Audit quality is a touchstone to our capital markets. Secondary to audit quality, there are also considerations regarding whether with increased concentration of audit firms there may be a lack of choice among audit firms. While the number of available firms remains higher in the private company, not-for-profit, and governmental sectors, the same is not true in the public company markets. These issues mostly go beyond the scope of my remarks today and are evolving, particularly in the U.K. While acknowledging the importance of scale so that audit firms can audit the largest public companies, I also believe analyzing sensible ways to foster the growth of smaller firms is also worth considering. For example, would collaborations across firms of all sizes on people development, methodologies, and technology build capacity and competitiveness among audit firms of all sizes in the public company markets, thereby increasing auditor choice for audit committees? Collaboration is just one approach in an evolving discussion, of which I am sure there are many questions.

The integrity with which auditors, as well as all other stakeholders in the financial reporting process, execute their responsibilities is foundational to the enduring confidence of the investing public in our capital markets, and maintaining the confidence of investors is vital. The counterpart to this point is that even in meeting the rightfully high expectations and needs of investors, lenders, and other creditors, audits are not capable of providing absolute assurance—a guarantee—of the integrity of management’s financial statements or the viability and soundness of a business model. It is essential for all of us to fully understand what audited financial statements can provide and not suggest that audited financial statements provide investors with more information than such statements are designed to provide.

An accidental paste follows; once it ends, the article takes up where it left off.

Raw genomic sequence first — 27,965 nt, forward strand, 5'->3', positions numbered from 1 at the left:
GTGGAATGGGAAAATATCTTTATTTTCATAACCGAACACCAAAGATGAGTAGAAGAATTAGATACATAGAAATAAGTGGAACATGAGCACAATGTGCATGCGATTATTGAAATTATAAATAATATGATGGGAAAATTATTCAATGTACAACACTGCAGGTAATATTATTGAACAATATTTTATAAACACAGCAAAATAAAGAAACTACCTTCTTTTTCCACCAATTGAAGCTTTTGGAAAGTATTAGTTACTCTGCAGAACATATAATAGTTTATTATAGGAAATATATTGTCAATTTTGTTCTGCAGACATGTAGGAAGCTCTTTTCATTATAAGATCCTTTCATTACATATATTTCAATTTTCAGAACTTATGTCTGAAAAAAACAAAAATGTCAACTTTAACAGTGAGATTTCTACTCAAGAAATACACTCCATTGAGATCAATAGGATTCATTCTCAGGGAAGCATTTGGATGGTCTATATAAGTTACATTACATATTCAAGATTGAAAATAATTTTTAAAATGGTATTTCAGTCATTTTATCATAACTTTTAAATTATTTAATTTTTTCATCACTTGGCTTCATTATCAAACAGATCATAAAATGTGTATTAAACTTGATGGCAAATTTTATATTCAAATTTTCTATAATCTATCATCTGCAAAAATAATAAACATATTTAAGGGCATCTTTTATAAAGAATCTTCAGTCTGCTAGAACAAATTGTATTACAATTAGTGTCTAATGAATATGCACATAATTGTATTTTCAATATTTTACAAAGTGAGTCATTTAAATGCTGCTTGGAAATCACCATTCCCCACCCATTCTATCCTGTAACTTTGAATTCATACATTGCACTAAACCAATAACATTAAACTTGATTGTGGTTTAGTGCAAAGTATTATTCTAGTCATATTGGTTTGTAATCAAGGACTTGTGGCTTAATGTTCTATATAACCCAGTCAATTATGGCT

Auditors of tomorrow

We must also keep an eye on the talent required to sustain the role and relevance of the audit. In this room, some of you went through college with limited or no exposure to computers. Others of you, how can we forget, learned computers using punched cards. Then there is also among us the first generation who had to buy a personal computer for college. Moreover, today, even my six-year-old son is adept at using a smartphone to send me emails.

Today’s students – tomorrow’s investors – are going to require faster, more timely dissemination of quality information, on a global basis. Tomorrow, in fact, may be here now. In that regard, audit firms and others should consider the impact of technological developments to this ever-changing profession. For example:

These are illustrative questions. I believe the profession’s ability to attract and retain the best and brightest talent will continue to be impacted by how well leaders identify solutions that inspire the best candidates to invest in a career of adding trust and integrity to the financial information that underpins the world’s capital markets.

Addressing these questions requires all stakeholders—including academics—to take an active role. For example, as I said in another forum last year, the research that accounting academics perform has made (and will continue to make) significant contributions to the accounting and reporting practice.[18] Additionally, academics help foster the necessary skills that the auditors of tomorrow will need, and help determine how audit firms can attract and retain the best professionals. The most useful academic research, in my opinion, identifies solutions to problems, more than just suggesting a problem itself.